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October 9, 2015

Review: 'The Killing' Is a Gripping Murder Mystery Worth Following

by Maureen Ryan, posted Apr 1st 2011 10:00AM
It's rare for a new program to demonstrate as much confidence as 'The Killing' (9PM Sunday, AMC) does in its excellent opening hours.

Maybe that's because the show has, in a sense, done this before: The AMC drama is based on a wildly popular Danish murder-mystery titled 'Forbryldelsen.'

But there's more to it than that: 'The Killing' simply trusts its audience to follow along. It trusts that it doesn't need fake melodrama or overheated intrigue to keep its audience's interest.

Like most AMC dramas, this enthralling murder mystery knows that a taciturn lead character and an unfamiliar world can keep viewers' attention if that world and the people in it are created with exceptional attention to detail.

Like 'Breaking Bad,' 'Mad Men' and 'The Walking Dead,' 'The Killing' uses savvy aesthetic choices and minimalist but effective acting to create a vibe and tell a story with an irresistible undertow of forward momentum. And in its first episode, it does the near-impossible: It gives away the main event of the series in the title, yet the final moments of the first hour pack a serious emotional wallop, as do moments in subsequent episodes.

You've noticed that I'm being vague about what actually transpires in 'The Killing,' and that's by design. I'll be writing about the show each Monday, after episodes air on Sunday night. Post-mortems, if you'll pardon the phrase, are really the best way to delve into what the show is attempting and whether it's succeeding or not. I'm a big fan of mystery novels, and I'd really hate it if someone told me what happened in the 10th chapter of a book when I was still on Chapter 1.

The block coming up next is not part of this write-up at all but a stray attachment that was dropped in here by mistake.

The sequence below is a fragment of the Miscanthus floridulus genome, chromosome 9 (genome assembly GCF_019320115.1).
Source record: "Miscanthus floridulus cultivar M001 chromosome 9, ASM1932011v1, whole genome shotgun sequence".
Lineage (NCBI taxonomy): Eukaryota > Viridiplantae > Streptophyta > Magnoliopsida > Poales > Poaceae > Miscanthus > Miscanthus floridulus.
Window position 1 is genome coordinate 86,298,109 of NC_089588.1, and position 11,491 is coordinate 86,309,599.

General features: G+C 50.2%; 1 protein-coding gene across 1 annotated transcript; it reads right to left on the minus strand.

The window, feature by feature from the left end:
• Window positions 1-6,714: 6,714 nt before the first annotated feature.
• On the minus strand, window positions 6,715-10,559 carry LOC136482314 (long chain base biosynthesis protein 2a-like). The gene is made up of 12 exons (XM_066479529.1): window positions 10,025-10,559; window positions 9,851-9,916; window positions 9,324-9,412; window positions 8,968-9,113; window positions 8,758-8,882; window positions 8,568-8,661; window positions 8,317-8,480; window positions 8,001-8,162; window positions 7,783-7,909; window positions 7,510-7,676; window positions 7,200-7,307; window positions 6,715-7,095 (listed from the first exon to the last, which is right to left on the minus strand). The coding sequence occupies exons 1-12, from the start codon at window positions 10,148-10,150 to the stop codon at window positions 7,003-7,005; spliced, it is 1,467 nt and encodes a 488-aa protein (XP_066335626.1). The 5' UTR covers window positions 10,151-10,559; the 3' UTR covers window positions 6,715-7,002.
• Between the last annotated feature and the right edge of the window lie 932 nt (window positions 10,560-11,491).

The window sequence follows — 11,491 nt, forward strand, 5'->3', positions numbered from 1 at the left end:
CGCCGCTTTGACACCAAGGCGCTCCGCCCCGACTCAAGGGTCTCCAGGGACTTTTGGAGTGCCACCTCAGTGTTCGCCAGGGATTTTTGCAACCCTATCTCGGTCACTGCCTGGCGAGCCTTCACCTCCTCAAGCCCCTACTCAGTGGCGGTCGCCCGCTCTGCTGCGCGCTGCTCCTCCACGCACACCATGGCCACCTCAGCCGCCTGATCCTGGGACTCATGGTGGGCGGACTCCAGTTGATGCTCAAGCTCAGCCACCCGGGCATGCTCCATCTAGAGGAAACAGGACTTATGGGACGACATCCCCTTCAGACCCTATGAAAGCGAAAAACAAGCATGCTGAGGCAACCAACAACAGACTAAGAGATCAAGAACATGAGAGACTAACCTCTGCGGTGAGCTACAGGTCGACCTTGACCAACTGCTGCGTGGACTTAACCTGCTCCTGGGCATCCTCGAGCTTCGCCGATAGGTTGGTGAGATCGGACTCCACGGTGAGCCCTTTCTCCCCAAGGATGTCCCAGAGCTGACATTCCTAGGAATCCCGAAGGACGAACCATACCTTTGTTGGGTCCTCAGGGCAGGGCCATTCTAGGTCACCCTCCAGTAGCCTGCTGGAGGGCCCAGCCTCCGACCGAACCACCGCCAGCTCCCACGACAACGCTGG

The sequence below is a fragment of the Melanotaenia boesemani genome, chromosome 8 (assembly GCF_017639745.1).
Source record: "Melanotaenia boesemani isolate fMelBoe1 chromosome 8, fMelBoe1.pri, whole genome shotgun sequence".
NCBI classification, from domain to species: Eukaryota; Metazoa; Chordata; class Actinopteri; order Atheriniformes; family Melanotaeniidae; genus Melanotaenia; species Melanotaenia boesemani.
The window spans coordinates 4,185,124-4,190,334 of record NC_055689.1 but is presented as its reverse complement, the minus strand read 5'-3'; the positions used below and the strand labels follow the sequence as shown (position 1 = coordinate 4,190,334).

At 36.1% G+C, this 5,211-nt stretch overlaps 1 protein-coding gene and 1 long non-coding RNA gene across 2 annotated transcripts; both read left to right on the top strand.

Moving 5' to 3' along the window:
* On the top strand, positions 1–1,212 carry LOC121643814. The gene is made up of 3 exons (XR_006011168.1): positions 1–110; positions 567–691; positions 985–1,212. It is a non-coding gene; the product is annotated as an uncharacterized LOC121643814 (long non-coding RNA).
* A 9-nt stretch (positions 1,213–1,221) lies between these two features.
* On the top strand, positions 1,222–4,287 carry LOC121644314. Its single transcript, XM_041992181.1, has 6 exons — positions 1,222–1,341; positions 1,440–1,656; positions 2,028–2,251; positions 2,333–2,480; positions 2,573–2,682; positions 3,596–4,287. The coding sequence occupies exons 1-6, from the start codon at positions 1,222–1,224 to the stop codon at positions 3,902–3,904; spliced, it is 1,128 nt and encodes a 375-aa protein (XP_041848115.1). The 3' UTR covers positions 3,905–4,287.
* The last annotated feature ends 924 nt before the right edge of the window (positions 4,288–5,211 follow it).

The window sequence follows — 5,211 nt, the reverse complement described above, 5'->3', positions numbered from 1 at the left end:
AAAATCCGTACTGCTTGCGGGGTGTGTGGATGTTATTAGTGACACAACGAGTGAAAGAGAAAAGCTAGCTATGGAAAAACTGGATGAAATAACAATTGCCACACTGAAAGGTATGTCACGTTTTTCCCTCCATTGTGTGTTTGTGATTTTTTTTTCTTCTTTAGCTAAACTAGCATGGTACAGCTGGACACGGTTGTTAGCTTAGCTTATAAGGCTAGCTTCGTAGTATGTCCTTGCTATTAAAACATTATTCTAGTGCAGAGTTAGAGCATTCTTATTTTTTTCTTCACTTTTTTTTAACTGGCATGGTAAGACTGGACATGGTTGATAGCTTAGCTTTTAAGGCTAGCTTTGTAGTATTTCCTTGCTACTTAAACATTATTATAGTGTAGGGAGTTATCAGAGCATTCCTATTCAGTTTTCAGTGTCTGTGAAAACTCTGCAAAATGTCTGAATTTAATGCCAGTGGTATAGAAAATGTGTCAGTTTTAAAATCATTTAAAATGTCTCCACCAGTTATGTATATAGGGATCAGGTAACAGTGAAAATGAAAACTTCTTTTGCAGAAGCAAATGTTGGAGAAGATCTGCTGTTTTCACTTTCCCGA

It's not giving anything away to say that, like the best mystery novels, 'The Killing' will stand or fall on not just how well it solves the murder, but on whether the drama interests us in the lives of the people who are affected by that death. In that respect, 'The Killing' is off to a very solid start. Michelle Forbes and Brent Sexton do terrific work as Mitch and Stan Larsen, whose daughter Rosie is missing when the story begins, and Billy Campbell brings his usual silky ambiguity to the role of a local politician, whose story is deftly woven 'The Killing' as it progresses. Mismatched cop partners constitute one of the oldest clichés of the entertainment industry, but Joel Kinnaman gives a wily performance as Stephen Holder, a detective who's not quite as clueless as he first appears.

Deftness is on display throughout 'The Killing.' There's exposition in Sunday's two-hour premiere, but it's handled quickly and subtly, and an array of characters are introduced gracefully. But the smartest move the producers of this series made was casting Mireille Enos as Sarah Linden, the lead detective on the case. Like Jon Hamm, Bryan Cranston and James Badge Dale, Enos makes the act of looking at something -- hell, just the act of thinking -- fascinating to watch.